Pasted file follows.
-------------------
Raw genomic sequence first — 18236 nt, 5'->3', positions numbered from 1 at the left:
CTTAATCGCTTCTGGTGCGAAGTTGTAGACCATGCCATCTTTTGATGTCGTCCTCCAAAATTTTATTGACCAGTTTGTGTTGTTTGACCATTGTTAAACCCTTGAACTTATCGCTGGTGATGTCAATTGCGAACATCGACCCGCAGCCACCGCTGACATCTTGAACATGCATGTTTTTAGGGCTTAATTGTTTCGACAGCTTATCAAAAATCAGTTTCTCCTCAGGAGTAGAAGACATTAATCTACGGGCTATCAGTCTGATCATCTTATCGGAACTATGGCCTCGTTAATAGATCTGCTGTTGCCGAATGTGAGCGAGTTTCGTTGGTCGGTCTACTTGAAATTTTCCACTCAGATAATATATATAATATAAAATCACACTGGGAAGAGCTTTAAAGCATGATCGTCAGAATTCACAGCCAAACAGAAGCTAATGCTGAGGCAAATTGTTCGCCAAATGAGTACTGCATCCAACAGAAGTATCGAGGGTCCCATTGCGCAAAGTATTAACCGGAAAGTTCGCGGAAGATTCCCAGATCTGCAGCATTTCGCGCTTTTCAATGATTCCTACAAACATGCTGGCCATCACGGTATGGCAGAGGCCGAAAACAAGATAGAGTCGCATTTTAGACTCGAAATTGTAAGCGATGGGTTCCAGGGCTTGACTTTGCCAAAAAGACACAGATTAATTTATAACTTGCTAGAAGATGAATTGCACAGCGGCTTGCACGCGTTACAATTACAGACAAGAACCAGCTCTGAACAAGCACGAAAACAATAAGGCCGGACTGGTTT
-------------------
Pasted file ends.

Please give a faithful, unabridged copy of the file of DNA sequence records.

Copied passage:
Raw genomic sequence first — 18236 nt, 5'->3', positions numbered from 1 at the left:
CTTAATCGCTTCTGGTGCGAAGTTGTAGACCATGCCATCTTTTGATGTCGTCCTCCAAAATTTTATTGACCAGTTTGTGTTGTTTGACCATTGTTAAACCCTTGAACTTATCGCTGGTGATGTCAATTGCGAACATCGACCCGCAGCCACCGCTGACATCTTGAACATGCATGTTTTTAGGGCTTAATTGTTTCGACAGCTTATCAAAAATCAGTTTCTCCTCAGGAGTAGAAGACATTAATCTACGGGCTATCAGTCTGATCATCTTATCGGAACTATGGCCTCGTTAATAGATCTGCTGTTGCCGAATGTGAGCGAGTTTCGTTGGTCGGTCTACTTGAAATTTTCCACTCAGATAATATATATAATATAAAATCACACTGGGAAGAGCTTTAAAGCATGATCGTCAGAATTCACAGCCAAACAGAAGCTAATGCTGAGGCAAATTGTTCGCCAAATGAGTACTGCATCCAACAGAAGTATCGAGGGTCCCATTGCGCAAAGTATTAACCGGAAAGTTCGCGGAAGATTCCCAGATCTGCAGCATTTCGCGCTTTTCAATGATTCCTACAAACATGCTGGCCATCACGGTATGGCAGAGGCCGAAAACAAGATAGAGTCGCATTTTAGACTCGAAATTGTAAGCGATGGGTTCCAGGGCTTGACTTTGCCAAAAAGACACAGATTAATTTATAACTTGCTAGAAGATGAATTGCACAGCGGCTTGCACGCGTTACAATTACAGACAAGAACCAGCTCTGAACAAGCACGAAAACAATAAGGCCGGACTGGTTT